There was a time when face-to-face human interactions thrived. We loved to look each other in the eyes and have wholesome conversations. We looked forward to talking about our day. We were eager to express our feelings to others in person and feel the genuine sympathy/empathy that came from our listeners. Life was much more social, engaging and fulfilling. Nothing felt better than being able to effectively communicate with others in their physical presence.
Then entered technology and “social” networks.
With the introduction of technology and more specifically, “social” networks, natural communication became dysfunctional and irrelevant to our everyday lives.
What does this have to do with marriage/relationships?
I’ll tell you. The communication bridge between husband and wife (especially newer, younger couples) has quickly begun to deteriorate. Technology and “social” networks seem to have replaced our ability to communicate to our spouse with a short attention span that causes us to shut our spouse down. Instead of our attention being focused on our spouse, it gets focused on television, our cell phones, Facebook, Twitter, etc. The urging desire within your spouse to have a genuine conversation with you, gets rejected with your desire to stay in tune with what everyone is doing on social media.
Let me give you a prominent example.
The last time you were in a restaurant, I’m pretty sure you noticed a handful of couples sitting together at various tables. What were they doing? I wouldn’t be surprised if you answered either:
A) They were both on their phones; or
B) One of them was on their phone while the other looked hopelessly in the distance.
This is the sad reality that we face today. We’ve become so engaged with the online world that we’ve become disengaged with the one we claim to love. Things like this don’t just happen in public. They happen right at home as well. Imagine sitting at home on the couch with your spouse. You’re dying to tell him how your day went. You say something like, “Babe, I had a long day today. You won’t believe what happened.” His response is, “Oh, really?” His eyes are glued to his cell phone or television screen. You notice this immediately, but hope he’ll give you his attention if you keep going. You proceed to tell him about your long, stressful day – but all you get from him are short answers that really translate to: I’m not really interested. If you’re lucky, you get a few quick glances from him, but that’s all. It seems as though whatever he sees on his screen, has much more importance and interest than what you have to say. It might not have been necessary for you to imagine this scenario, because it might’ve happened to you before — plenty of times. As I stated previously, things like this happen all the time.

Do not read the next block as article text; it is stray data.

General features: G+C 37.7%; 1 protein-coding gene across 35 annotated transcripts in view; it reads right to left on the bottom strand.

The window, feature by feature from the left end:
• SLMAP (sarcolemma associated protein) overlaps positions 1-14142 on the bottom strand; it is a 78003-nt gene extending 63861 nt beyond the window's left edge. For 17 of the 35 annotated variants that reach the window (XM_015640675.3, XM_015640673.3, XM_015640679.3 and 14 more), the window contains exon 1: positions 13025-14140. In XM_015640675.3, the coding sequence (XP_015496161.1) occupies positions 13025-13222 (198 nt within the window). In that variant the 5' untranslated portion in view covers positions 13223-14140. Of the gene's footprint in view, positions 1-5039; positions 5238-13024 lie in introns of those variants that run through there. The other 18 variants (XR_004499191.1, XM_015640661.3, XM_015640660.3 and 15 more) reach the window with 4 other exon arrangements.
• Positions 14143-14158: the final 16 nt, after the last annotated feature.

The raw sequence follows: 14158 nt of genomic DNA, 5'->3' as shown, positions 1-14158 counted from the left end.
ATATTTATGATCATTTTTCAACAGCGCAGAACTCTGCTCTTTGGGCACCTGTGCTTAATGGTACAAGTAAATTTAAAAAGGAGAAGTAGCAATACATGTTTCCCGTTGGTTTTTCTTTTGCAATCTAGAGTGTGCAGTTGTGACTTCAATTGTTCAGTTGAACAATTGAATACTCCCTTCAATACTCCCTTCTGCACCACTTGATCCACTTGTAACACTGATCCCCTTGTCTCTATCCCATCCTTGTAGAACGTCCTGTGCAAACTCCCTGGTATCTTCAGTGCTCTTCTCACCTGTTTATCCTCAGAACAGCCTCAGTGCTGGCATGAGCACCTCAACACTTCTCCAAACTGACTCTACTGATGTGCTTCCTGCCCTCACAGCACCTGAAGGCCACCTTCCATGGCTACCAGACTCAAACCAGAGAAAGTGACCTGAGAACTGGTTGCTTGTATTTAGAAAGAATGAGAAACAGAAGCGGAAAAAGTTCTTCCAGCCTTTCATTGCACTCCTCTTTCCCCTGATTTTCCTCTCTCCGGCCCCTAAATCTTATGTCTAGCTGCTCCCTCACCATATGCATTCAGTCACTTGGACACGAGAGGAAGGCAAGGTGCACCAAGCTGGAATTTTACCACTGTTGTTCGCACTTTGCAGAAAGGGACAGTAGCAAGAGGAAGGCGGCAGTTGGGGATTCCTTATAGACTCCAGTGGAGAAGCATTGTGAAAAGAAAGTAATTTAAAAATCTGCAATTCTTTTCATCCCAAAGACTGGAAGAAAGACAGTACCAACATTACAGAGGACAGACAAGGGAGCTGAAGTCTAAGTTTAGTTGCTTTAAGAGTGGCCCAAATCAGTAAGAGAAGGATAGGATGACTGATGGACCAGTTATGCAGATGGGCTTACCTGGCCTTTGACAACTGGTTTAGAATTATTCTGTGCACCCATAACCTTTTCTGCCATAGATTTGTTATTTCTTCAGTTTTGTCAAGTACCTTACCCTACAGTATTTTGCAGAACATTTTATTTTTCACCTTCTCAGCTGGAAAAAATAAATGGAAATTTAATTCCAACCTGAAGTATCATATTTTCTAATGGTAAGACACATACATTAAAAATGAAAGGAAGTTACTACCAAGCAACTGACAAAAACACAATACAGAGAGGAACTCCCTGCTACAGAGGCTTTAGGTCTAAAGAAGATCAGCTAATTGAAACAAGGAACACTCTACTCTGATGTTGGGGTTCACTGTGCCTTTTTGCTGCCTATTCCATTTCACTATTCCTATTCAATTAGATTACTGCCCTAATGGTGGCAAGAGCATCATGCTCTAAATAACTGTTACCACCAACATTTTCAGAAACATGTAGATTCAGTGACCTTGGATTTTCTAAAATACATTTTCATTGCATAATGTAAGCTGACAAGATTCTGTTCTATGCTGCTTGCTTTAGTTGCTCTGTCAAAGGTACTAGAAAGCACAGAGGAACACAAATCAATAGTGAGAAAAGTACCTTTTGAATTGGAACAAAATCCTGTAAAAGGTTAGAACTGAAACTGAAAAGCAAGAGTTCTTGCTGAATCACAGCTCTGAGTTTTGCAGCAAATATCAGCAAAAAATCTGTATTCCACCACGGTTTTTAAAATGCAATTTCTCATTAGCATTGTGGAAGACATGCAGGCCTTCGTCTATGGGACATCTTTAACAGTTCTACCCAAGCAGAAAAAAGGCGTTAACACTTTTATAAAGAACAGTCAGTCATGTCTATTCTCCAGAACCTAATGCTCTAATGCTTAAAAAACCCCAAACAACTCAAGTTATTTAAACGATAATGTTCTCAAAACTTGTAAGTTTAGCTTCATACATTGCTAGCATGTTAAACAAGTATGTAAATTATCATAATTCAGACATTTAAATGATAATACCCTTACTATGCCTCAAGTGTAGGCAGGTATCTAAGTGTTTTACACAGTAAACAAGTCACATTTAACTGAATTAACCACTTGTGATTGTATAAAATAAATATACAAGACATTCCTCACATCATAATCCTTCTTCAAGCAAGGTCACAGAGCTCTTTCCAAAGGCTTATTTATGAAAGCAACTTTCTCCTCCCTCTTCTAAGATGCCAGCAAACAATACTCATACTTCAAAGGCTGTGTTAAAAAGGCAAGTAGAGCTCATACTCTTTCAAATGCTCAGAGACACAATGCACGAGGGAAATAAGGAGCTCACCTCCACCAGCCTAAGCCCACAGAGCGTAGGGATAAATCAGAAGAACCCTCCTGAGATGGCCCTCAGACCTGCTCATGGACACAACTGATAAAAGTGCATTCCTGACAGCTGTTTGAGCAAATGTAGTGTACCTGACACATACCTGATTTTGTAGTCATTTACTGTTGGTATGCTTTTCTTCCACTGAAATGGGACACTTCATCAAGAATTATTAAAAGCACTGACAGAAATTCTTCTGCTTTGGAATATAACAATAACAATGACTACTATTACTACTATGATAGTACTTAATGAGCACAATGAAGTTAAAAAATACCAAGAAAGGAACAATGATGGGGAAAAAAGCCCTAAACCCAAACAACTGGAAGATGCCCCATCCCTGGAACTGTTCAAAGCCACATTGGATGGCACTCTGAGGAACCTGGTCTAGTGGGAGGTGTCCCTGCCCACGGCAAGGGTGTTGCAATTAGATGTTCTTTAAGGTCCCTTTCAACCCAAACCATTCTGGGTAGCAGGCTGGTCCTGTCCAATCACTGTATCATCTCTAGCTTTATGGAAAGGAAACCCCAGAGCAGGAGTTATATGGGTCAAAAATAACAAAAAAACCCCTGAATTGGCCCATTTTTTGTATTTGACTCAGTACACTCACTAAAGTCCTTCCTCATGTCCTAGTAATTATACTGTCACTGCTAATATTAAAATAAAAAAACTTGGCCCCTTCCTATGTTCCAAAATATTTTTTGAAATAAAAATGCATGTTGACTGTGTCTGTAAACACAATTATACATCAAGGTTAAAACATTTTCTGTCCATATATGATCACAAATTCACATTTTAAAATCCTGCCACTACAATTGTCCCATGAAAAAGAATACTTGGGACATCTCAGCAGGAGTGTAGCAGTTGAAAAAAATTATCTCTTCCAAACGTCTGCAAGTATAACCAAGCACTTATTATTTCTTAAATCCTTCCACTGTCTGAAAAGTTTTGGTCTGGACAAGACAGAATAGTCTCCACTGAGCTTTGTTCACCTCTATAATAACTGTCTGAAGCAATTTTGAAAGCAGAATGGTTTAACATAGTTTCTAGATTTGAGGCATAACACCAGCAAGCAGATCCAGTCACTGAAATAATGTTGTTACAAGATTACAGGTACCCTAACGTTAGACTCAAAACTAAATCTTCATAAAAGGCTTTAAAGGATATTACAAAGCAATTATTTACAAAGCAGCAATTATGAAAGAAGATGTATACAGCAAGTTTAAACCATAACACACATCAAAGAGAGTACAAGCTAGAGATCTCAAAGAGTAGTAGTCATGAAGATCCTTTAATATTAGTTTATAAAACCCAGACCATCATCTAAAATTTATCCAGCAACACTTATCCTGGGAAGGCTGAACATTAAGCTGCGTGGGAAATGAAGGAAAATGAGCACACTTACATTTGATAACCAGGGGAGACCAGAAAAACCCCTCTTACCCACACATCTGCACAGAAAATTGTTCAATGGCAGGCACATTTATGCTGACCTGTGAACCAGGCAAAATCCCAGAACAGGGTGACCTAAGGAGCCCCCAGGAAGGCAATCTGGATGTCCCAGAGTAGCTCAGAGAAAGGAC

Note: I used “he” and “him” in the above scenario, but of course this goes for both genders.
This lack of communication reveals why your physical presence isn’t enough.
Being physically together, doesn’t mean that you’re close together. Let me rephrase that. Being in the same room, whether sitting on the couch or at the same table in a restaurant, doesn’t indicate that you’re spending quality time with your spouse. Your communication and engagement indicate whether you’re spending real quality time with your spouse. The lack of communication obviously proves that you’re not.
So how do we fix this lack of communication?
To the offender:
You have to realize that giving more attention to technology/social media can be very damaging and hurtful. By choosing social media over being engaged and spending quality time with your spouse, you’re insinuating that what others have to say through social media is more important than what your spouse has to say. You become just a roommate, rather than a husband or wife. You can’t have a genuine relationship, without communication. Relationships are established and built on communication. When you met your spouse, she had your undivided attention. When you first saw him, you couldn’t do anything but talk to him and gaze into his eyes. That’s how things should remain. If your spouse desires to talk to you, you should have the desire to put away your social media and provide your undivided attention. Make eye contact and pay attention to what your spouse is saying. Provide sympathy/empathy. Make your spouse laugh and forget about the cares of this world. Whatever your spouse has to say is far more important than what your “friends” on social media are saying/doing. Show your spouse that at all times.
To the victim:
Don’t just remain silent on the issue. If you want more attention from your spouse, let him know. If you want to spend genuine quality time with her, let her know. Your significant other needs to be aware that their short attention span towards you is hurtful and reduces the quality of your relationship. Communicate your concerns and desires. If your spouse loves you and cares, he/she will be willing to change their priorities for the sake of your relationship.
Technology and social media have made a negative impact on relationships. Spending too much time on them can be detrimental to your marriage/relationship. Today, you must choose to spend quality time with your spouse and be engaging. Your spouse needs you to be an effective communicator and listener. Without those qualities, your physical presence will never be enough.
Make your physical presence count today!
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